A disease called swine brucellosis is emerging in New South Wales, carried by feral pigs. Endemic to feral pigs in Queensland, and sometimes infecting the dogs used to hunt them, it can be transmitted to humans through blood contact with infected pigs. A number of people have already been infected in NSW.
Recreational pig hunting in rural Australia is a widespread control method for the roughly 24 million feral pigs who call Australia home.
The ethics of this undertaking is open to debate – many authorities consider poisoning more efficient and more ethical than hunting. But regardless of this controversy, the emergence of swine brucellosis illustrates the risk that comes with hunting.
How swine brucellosis spreads
Hunting and killing feral pigs is risky to all participants. Adult pigs are large, powerful animals, and their tusks can inflict serious injuries to both human and canine combatants. Despite the leather armour given to pig-hunting dogs, they commonly receive penetrating injuries. These can cause substantial wounds, peritonitis (inflammation of the lining of the abdominal cavity) and even death.
These risks are of course well understood by the people that hunt pigs. But regrettably, many tend to their dogs’ injuries without veterinary assistance. Most feral pigs show little outward signs of the disease, so the danger to man and dog can be hidden even to an experienced “pigger”.
People and dogs can be infected if they have a break in their skin (such as a minor wound or abrasion) that becomes contaminated with the blood or tissue of a pig or dog carrying the pathogen. This can occur during capture, or when the pig carcass is “dressed” in the field. Veterinarians in Australia have also been infected with Brucella suis following surgery on infected dogs.
In people, brucellosis is a systemic disease which can result in undulant fever, lassitude, sore joints and back pain. More serious cases involve orchitis and epididymitis (swollen testicles), miscarriage as well as kidney, liver or cardiovascular disease. As TIME magazine famously reported in 1943, “the disease rarely kills anybody but it often makes a patient wish he were dead.”
Brucellosis (caused by bacterium Brucella suis) can usually be rapidly diagnosed through blood tests and other clinical investigations, as long as the history of pig hunting is disclosed to the medical team. Although there is usually a connection to pig hunting, humans can also be infected by accidental contact with the organism in diagnostic laboratories.
Swine brucellosis is seen only in feral pigs in Australia, and there is currently no risk to humans from pigs kept in modern intensive piggeries. The disease is considered endemic in Queensland, but it appears to be emerging in NSW. We see it more and more commonly in canine patients in the northern parts of the state, as the disease extends its biological range.
This might be a natural process, although some people suspect the deliberate (and illegal) capture and relocation of young feral pigs from Queensland to NSW plays a key role in the spread of infection.
How to protect yourself and your animals
There are some simple recommendations which will reduce the risk of infections in people who hunt pigs, and their families:
when handling pig carcasses, always cover any skin cuts with waterproof dressings, and if possible, use disposable gloves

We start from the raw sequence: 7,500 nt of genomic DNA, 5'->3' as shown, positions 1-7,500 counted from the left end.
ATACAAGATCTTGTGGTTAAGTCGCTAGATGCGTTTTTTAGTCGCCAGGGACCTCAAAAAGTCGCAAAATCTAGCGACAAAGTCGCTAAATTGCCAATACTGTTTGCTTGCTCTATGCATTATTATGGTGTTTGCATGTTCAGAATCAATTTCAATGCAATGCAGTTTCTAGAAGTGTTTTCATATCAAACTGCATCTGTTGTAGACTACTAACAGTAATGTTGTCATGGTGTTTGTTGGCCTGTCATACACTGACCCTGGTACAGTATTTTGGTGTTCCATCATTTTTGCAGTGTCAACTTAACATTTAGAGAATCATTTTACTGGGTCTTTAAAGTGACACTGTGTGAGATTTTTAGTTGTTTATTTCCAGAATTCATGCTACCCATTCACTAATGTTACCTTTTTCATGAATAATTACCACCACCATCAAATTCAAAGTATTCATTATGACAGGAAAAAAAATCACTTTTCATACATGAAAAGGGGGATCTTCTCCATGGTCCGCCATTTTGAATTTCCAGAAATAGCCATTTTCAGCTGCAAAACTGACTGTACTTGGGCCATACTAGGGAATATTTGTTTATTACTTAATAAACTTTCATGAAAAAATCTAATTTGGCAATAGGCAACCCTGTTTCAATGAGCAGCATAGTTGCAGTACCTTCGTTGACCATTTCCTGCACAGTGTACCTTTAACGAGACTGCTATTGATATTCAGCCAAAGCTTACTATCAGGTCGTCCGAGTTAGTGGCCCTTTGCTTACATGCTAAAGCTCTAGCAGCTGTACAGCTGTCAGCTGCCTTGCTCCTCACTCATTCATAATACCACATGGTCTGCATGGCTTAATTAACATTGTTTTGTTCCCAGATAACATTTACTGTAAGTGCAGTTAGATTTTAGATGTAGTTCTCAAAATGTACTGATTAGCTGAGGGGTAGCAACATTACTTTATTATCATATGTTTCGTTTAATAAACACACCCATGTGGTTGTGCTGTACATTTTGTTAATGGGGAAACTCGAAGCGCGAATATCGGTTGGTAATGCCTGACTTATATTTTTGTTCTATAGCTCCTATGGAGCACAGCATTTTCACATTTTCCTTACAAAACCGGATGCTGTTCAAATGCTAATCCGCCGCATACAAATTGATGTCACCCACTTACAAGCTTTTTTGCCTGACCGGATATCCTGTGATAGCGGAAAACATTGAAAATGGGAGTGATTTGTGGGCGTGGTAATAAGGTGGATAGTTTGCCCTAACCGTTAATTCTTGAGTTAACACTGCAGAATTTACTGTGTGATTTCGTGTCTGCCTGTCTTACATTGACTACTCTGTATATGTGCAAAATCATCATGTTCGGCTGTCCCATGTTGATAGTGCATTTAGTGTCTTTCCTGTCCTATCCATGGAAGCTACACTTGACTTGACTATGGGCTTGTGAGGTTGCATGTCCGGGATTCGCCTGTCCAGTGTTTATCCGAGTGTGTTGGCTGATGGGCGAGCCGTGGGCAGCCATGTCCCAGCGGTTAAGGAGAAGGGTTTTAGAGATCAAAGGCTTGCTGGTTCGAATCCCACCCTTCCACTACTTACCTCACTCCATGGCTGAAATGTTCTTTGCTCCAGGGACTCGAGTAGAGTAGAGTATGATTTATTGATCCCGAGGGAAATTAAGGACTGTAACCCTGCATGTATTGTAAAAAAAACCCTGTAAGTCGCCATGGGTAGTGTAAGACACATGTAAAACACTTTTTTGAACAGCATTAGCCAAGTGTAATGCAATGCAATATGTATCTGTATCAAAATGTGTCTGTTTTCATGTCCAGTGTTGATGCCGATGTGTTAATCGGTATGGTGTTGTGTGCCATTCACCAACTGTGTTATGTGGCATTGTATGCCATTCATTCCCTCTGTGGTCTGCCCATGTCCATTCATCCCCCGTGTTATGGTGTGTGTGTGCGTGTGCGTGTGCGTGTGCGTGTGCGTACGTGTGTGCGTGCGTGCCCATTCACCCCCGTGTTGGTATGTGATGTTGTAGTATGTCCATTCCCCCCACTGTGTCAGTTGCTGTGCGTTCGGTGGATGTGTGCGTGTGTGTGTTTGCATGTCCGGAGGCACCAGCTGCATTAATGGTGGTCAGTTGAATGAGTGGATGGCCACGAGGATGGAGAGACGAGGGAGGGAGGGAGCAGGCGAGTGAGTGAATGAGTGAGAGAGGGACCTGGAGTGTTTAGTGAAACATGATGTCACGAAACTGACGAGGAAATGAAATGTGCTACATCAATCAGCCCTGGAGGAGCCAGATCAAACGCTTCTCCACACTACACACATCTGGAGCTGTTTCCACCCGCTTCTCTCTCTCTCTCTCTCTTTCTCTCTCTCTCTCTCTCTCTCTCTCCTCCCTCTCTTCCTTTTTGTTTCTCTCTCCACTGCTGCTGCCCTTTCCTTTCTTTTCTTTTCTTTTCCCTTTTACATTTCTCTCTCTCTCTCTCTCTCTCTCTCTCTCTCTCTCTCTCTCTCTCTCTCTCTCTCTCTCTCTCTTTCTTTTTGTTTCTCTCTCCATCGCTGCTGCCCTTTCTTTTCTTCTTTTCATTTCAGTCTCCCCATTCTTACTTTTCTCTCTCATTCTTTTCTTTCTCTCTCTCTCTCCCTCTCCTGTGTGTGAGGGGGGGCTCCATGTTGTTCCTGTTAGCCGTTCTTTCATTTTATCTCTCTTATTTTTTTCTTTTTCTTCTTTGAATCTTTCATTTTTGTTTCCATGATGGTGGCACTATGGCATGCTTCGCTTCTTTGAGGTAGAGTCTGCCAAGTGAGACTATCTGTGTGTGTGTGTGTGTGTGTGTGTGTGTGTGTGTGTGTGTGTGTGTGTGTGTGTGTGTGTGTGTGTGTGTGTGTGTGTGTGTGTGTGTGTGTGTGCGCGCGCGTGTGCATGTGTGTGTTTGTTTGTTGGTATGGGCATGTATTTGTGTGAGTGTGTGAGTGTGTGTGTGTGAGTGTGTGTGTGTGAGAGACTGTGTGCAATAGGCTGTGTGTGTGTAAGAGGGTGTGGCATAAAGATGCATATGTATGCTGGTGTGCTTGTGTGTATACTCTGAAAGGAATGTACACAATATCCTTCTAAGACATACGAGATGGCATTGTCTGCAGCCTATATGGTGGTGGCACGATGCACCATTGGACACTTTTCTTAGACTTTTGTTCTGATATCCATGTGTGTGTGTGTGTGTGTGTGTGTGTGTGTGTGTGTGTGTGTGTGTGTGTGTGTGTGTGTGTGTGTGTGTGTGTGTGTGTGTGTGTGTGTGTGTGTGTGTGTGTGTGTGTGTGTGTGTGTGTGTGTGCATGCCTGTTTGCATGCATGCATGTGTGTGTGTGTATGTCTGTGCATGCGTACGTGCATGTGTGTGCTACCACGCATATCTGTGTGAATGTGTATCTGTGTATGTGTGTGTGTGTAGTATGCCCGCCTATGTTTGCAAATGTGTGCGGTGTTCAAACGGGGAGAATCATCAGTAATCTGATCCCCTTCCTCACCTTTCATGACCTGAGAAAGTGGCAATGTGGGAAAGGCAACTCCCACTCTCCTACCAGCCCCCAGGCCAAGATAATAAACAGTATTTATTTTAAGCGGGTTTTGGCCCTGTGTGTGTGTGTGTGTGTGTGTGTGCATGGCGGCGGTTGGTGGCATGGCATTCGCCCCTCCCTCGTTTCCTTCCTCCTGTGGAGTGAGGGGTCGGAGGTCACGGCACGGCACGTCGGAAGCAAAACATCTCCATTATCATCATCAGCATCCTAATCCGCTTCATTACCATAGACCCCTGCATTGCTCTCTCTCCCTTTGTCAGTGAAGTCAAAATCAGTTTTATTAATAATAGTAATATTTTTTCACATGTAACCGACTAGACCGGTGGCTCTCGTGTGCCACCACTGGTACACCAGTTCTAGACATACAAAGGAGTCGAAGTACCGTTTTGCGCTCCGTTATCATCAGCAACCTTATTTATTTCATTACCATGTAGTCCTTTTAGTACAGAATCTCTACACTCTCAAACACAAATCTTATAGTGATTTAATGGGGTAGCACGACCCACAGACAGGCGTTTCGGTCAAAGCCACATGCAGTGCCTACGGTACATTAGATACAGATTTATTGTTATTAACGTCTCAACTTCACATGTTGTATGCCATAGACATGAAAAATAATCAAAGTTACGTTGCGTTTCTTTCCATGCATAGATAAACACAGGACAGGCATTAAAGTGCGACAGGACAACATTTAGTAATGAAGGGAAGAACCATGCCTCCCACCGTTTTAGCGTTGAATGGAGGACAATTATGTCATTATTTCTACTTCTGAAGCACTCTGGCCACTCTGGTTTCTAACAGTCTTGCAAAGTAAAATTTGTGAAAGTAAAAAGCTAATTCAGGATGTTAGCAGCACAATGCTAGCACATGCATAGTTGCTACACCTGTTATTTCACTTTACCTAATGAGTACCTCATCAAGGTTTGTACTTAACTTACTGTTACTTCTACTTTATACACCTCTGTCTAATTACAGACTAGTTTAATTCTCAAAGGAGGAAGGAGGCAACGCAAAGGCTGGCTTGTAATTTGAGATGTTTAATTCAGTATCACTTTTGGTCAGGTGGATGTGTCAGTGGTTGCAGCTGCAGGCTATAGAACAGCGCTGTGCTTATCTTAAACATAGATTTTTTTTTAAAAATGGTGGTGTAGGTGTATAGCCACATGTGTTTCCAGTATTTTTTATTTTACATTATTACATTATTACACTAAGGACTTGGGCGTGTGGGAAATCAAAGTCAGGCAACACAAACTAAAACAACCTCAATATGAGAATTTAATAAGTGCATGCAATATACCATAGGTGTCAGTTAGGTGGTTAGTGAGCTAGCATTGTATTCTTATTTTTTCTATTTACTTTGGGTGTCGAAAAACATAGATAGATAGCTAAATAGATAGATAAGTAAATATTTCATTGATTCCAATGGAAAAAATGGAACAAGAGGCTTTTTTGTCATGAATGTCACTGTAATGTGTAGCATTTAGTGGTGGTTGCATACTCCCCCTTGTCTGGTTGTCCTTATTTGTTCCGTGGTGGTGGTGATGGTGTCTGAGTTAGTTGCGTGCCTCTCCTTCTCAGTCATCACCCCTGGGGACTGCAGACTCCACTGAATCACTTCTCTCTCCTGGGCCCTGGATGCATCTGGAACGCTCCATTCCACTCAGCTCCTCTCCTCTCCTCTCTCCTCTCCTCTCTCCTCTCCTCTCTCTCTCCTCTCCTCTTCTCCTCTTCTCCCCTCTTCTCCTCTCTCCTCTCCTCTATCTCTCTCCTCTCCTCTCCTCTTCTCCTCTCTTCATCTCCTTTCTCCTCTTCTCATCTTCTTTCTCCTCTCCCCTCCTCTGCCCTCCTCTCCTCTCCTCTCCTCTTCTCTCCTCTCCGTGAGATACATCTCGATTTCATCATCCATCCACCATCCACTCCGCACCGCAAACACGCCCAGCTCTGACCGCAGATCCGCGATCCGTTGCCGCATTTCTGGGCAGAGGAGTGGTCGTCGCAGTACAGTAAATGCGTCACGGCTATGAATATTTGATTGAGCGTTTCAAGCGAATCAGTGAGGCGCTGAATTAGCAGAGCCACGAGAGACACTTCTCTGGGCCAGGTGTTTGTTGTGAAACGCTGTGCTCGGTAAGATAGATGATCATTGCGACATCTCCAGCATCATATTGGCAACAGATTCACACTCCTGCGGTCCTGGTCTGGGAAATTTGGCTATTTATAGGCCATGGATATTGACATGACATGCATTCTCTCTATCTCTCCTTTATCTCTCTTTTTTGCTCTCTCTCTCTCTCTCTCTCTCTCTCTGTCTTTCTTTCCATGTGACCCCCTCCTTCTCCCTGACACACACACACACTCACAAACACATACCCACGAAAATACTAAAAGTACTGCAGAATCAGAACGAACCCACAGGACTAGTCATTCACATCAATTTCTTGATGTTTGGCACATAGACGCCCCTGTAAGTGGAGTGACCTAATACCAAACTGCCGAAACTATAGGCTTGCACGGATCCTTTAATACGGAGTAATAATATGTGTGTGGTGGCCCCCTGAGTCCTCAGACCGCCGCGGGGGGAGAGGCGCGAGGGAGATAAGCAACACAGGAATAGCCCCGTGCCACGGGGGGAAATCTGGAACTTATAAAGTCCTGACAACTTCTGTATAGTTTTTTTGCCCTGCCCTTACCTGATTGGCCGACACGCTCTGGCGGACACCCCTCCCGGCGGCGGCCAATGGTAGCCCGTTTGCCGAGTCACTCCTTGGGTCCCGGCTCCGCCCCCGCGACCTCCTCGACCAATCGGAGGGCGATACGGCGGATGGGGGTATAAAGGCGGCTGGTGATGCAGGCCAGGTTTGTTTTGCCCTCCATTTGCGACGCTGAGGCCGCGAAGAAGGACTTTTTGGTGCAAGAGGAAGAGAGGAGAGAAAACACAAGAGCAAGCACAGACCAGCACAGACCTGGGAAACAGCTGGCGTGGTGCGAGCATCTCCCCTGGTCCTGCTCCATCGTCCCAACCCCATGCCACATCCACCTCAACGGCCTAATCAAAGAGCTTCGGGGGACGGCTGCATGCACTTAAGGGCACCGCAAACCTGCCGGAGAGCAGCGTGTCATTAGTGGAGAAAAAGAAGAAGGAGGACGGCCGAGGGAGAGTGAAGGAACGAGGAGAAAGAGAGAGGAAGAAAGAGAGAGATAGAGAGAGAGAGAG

minimise exposure to blood, fluids and organs and always wash hands and arms with soap and water afterwards
mesh protective gloves should be worn when dressing pigs in the field
Our focus has been the disease that occurs in “pig dogs”, who are at risk of infection from hunting injuries and the practice of feeding raw feral pig meat or offal to dogs after they are dressed in the field. Non-hunting “house dogs” of pig hunters can also be infected if they are fed feral pig flesh.
Pig dogs often live alongside ‘house dogs’, who can also be at risk of infection. Facebook
This can make the diagnosis harder, as the relationship with pig hunting is not apparent. To make matters even more complex the disease can have a long incubation period, so dogs from the country can be infected while young, make their way into pounds and be rescued by people from urban areas where pig hunting is alien, and not often considered by city veterinarians. In one case, a female dog in Sydney had two years of extensive investigation into her lameness and back pain before diagnosis.
Dogs with swine brucellosis can develop various signs including swollen testicles, back pain, joint involvement, abortion as well as the less specific signs of fever and lassitude. The NSW Department of Primary Industries currently provides free testing through the Elizabeth Macarthur Agriculture Institute in New South Wales.
It’s not all bad news. While euthanasia may be recommended to protect public health, preliminary evidence suggests the disease can be treated in dogs using combination therapy with two antibiotics (rifampicin and doxycycline) which are relatively inexpensive. Ideally, this is combined with castration or removal of the ovaries and uterus, to remove any residual infected gonadal tissue. It’s too early to tell whether dogs are cured for good but the results are looking promising.
Prevention is always better than cure, so one obvious solution would be to use poisoning of feral pigs as a method of population control rather than hunting. If hunting cannot be prevented, it is strongly recommended that feral pig meat is thoroughly cooked before feeding it to dogs or people – this also kills the parasite that cause sparganosis and the bacteria which cause Q fever. Do not let pig-hunting dogs lick humans, and always wash your hands after contact with feral pigs or dogs.